Our kids are doing pretty well. We don’t need any food, but we do love company. Yes, there are thousands of children like Auggie, he was not the exception. If international adoption is not for you, there are 104,000 children in the U.S. foster system that need a family. If you really need to bring us something, bring toilet paper or ranch dressing, we never seem to have enough. Auggie’s body was not at his memorial service because we allowed our kids to decide what they were most comfortable with…and the consensus was that they wanted him cremated and to be in our house, with us. I don’t know if we will adopt again. We might. But I am feeling a little gun-shy at present.
This will be another last for me. The last blog dedicated entirely to Auggie and grief. His life is over, but his story is not. I cannot re-live and re-think and second guess Auggie for the entirety of my life. Auggie was beautiful and brave. He demanded and possessed courage and patience…qualities that remain elusive and unnatural to humans, and only seem to emerge through sufferings and hurts.
I am not sure I can ever properly explain the impact our boy has had.
I hope he inspired others to step blindly, to reach into the darkness, unseeing, unknowing…
To go and do.
I stated before that the time is now…but that isn’t correct. I was so wrong. The time has long passed, and we have missed the boat. Children are dying. And not dying like Auggie did…loved, warm, protected, fed, with a family…They are dying alone.
This is not okay. This will never be okay.
Auggie was and is interesting to the public, his life considered a humanitarian anomaly. Even though that isn’t accurate. Some of Auggie’s story is quiet and reserved and will remain with us. He was our son, our brother, grandson, nephew, cousin, friend. We knew him. His quirks, his likes, his dislikes. His pooping habits. His ticklish spots. We knew him. And now, he isn’t here.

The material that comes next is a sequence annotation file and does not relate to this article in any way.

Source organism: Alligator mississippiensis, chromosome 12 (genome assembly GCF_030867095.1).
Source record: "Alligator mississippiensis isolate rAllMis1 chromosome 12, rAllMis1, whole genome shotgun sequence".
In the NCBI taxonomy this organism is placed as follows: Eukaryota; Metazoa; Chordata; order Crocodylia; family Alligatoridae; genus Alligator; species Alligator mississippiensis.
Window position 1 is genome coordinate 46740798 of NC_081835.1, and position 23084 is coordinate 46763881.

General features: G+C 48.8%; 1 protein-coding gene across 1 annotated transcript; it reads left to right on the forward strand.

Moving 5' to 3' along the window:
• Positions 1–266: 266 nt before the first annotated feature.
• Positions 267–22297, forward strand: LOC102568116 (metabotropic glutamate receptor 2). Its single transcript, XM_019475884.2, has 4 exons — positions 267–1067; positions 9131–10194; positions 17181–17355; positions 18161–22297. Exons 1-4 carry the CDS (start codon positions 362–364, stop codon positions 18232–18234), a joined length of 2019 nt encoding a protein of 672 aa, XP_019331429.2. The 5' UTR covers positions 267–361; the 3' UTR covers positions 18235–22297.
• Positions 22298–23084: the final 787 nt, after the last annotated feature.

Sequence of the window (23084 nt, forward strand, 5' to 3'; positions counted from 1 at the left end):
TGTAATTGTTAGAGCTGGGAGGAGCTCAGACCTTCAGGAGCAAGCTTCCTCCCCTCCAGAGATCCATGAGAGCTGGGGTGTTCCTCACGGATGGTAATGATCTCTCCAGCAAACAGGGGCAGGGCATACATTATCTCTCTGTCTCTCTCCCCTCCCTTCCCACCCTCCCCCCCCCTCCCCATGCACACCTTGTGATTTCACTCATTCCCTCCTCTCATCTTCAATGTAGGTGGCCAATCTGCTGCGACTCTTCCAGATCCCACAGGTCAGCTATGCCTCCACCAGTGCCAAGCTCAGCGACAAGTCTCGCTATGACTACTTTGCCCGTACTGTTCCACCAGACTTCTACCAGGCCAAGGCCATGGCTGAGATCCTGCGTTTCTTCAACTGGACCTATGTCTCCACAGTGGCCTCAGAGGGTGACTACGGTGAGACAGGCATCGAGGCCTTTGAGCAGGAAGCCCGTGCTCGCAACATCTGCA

And I am attempting gratitude. Even in this choking grief.
Gratitude for the short life that blessed our family.
For all the hard things we thought we couldn’t do, but we absolutely could.
We learned patience. And courage. Lessons Auggie learned years ago, and modeled so well.
We learned to speak for those with no voice.Whether it was popular or not.
We are learning to choose gratitude, even when we have a hard time feeling it.
We saw our hurting boy be bold and brave. And so we learned we could do that too.
I will hold these lessons dear for the remainder of my life, until I see my son again.
This is Auggie’s legacy.
Lasts. And Auggie’s legacy.
We are still here.
Hugs, thanksgiving to the Father and to your family, and love sent from the Carters. It was such a comfort to me, when Caleb died, to have the Irons (and my sweet Bible Buddies Irons' kids) at his funeral, etc. I am not sure why, but it was. We love you ALL; you are mighty special to us!
My heart continues to ache for you. I'm so happy he knew your love, and you his. Prayers.
Reading this is such a blessing. You all remain in our prayers.
This was a beautifully written inspirational post. Thank you for sharing your families journey with us. I will be continuing to pray for you and your family.